It was in spring of 2016 where we discovered Vein Rays via the album I’m Going To Regret This Later & today we present an insightful listen to the new album I Love You All To Death featuring a foreword from Paul Smirl. Providing a rustic & stripped down set of songs that spill out like the overwhelming & overflowing stretch of emotions that attempt to embody fragments of facets that are surrounded life in our current times. Smirl lets the thoughts flow like a stream of consciousness social media reactionary ticker sequences of knee-jerk sentiments as they happen & as they are felt by the individual.
Paul Smirl bleeds his guts & thoughts in an album recorded by Tessa Echeverria via Williamson Magnetic Recording Company Mixed that was mastered by Landon Arkens through Blast House Studios. A raw passion rides throughout, setting the table with the overabundance of passions on the titular number “I Love You All To Death”, the thought stream stumble & fumble of “Stumbled”, the nostalgia clash with the contemporary that rages on the emotive strung “Bury This Toy Truck”, to the college record charts ready single “Red Meat / White Bread” that is one of the most incredible & odd DIY song that this reviewer has heard in a moment. Entertainment industry portraits of iconography play about the television current event anxiety waves heard on “Jon Cryer’s Stupid Face”, the brew steeped song of “High Life Blues”, Netflix content considerations of “Stranger Things”, “Heavenly” that moves past using pain as a crutch with unflinching & uncompromising anecdotes that are expressed with a sense of hyper reality that moves to close out the album’s kaleidoscopic musical conversation on the oddball heart-warmer “Some Kind of Jesus Freak”. Paul Smirl introduced the new Vein Rays album with the following exclusive prologue:.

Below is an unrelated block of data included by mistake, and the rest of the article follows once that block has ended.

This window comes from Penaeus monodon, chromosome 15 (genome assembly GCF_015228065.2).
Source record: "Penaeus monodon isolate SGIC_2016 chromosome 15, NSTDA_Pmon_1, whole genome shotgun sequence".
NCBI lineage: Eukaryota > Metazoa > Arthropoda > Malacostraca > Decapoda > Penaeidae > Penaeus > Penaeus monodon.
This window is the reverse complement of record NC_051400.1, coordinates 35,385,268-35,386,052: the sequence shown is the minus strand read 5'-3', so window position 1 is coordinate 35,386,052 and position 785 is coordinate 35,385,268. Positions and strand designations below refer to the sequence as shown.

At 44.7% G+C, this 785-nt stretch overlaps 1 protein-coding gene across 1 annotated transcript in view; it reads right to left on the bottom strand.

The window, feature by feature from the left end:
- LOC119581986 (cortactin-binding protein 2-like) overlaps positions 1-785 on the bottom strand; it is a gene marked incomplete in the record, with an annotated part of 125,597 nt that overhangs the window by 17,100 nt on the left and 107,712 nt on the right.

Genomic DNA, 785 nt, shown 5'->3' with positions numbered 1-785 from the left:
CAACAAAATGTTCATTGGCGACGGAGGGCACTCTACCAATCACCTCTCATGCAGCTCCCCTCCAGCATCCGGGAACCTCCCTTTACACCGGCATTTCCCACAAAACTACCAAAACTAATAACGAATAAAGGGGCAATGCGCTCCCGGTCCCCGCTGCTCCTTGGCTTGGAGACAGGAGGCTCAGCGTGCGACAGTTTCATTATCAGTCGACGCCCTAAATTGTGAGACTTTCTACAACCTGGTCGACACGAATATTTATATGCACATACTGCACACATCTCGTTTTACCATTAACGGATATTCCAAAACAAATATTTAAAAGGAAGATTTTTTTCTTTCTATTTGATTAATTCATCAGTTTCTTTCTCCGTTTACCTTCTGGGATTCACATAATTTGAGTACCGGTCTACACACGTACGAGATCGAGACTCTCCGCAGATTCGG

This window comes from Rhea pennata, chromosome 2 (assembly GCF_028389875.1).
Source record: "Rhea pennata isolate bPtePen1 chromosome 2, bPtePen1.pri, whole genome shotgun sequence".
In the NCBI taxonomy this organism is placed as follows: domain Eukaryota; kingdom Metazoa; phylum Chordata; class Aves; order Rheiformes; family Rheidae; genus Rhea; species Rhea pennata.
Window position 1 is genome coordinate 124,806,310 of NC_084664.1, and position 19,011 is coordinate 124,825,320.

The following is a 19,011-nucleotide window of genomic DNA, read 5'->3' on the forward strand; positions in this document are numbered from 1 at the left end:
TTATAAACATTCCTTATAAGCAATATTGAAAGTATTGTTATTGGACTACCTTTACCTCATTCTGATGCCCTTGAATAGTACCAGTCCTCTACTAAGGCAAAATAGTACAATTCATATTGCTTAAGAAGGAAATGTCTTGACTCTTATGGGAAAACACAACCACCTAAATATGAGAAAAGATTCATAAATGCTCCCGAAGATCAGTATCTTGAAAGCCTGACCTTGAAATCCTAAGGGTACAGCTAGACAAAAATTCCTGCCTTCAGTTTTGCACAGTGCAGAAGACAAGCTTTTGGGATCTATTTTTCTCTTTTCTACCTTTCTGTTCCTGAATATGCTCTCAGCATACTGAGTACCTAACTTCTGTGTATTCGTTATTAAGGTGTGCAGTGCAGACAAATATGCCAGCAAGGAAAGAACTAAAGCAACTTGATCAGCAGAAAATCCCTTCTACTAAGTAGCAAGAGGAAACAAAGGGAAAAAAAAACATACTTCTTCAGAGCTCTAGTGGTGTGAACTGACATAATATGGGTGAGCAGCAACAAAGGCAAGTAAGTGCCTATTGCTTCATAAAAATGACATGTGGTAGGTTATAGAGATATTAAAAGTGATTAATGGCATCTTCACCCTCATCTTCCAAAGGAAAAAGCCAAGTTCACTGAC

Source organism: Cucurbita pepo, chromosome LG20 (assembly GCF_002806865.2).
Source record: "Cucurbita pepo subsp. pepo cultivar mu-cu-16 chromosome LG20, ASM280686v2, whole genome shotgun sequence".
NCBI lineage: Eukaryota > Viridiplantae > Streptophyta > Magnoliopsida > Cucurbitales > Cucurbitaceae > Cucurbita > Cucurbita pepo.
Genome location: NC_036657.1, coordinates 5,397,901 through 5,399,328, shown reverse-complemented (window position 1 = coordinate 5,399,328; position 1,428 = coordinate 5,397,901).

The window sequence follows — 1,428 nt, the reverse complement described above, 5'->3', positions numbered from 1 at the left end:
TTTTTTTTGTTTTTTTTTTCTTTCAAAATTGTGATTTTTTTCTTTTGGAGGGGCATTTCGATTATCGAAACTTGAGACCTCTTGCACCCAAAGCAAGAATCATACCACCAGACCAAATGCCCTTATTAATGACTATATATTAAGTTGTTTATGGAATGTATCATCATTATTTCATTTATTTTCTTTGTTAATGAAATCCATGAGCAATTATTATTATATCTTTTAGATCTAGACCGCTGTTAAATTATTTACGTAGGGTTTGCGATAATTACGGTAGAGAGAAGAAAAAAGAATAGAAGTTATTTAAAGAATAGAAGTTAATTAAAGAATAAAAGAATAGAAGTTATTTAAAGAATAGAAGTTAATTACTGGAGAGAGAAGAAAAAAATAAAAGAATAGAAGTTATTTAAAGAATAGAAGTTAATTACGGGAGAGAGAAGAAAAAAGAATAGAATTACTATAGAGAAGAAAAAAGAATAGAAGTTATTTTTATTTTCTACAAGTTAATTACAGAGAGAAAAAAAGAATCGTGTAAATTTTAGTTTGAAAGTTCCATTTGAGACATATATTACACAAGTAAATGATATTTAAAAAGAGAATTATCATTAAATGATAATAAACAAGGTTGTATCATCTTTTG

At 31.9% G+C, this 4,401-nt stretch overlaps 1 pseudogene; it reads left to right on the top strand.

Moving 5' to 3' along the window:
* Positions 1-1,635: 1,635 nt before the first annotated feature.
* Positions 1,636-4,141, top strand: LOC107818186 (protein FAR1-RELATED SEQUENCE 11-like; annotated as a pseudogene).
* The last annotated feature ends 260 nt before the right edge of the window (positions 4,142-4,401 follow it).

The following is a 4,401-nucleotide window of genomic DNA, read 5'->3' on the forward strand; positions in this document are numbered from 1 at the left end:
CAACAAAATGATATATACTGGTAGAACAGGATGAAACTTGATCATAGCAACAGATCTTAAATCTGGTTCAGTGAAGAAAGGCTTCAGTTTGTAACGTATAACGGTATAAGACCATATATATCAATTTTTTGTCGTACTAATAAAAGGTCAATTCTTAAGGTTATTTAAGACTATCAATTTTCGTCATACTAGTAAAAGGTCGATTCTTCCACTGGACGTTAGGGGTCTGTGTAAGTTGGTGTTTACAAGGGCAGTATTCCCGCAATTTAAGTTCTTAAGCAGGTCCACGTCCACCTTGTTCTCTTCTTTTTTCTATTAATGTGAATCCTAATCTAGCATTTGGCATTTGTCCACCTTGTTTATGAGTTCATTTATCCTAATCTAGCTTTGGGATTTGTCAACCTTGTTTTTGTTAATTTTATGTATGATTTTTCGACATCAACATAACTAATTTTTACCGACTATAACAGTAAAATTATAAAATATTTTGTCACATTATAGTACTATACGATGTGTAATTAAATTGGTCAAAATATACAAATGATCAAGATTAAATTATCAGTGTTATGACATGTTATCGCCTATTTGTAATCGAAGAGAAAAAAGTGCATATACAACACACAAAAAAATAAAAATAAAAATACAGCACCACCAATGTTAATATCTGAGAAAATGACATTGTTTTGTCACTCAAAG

I Love You All To Death is about friends, family, illness, the 2016 election, Trump’s travel ban, TV, the NBA, finding love, drinking Cherry Coke, and growing up. While in the past, my records haven’t taken place in a single time period, this record takes place in the present. It’s about bridging a childhood home with a current home. It’s about living in a country that’s rapidly normalizing neo-Nazism, while also having to do laundry. It’s about celebrating the people you know, knew, or forgot. It’s got a wedding, a hospital visit, long drives, frozen pizza, spaghetti, and LeBron James.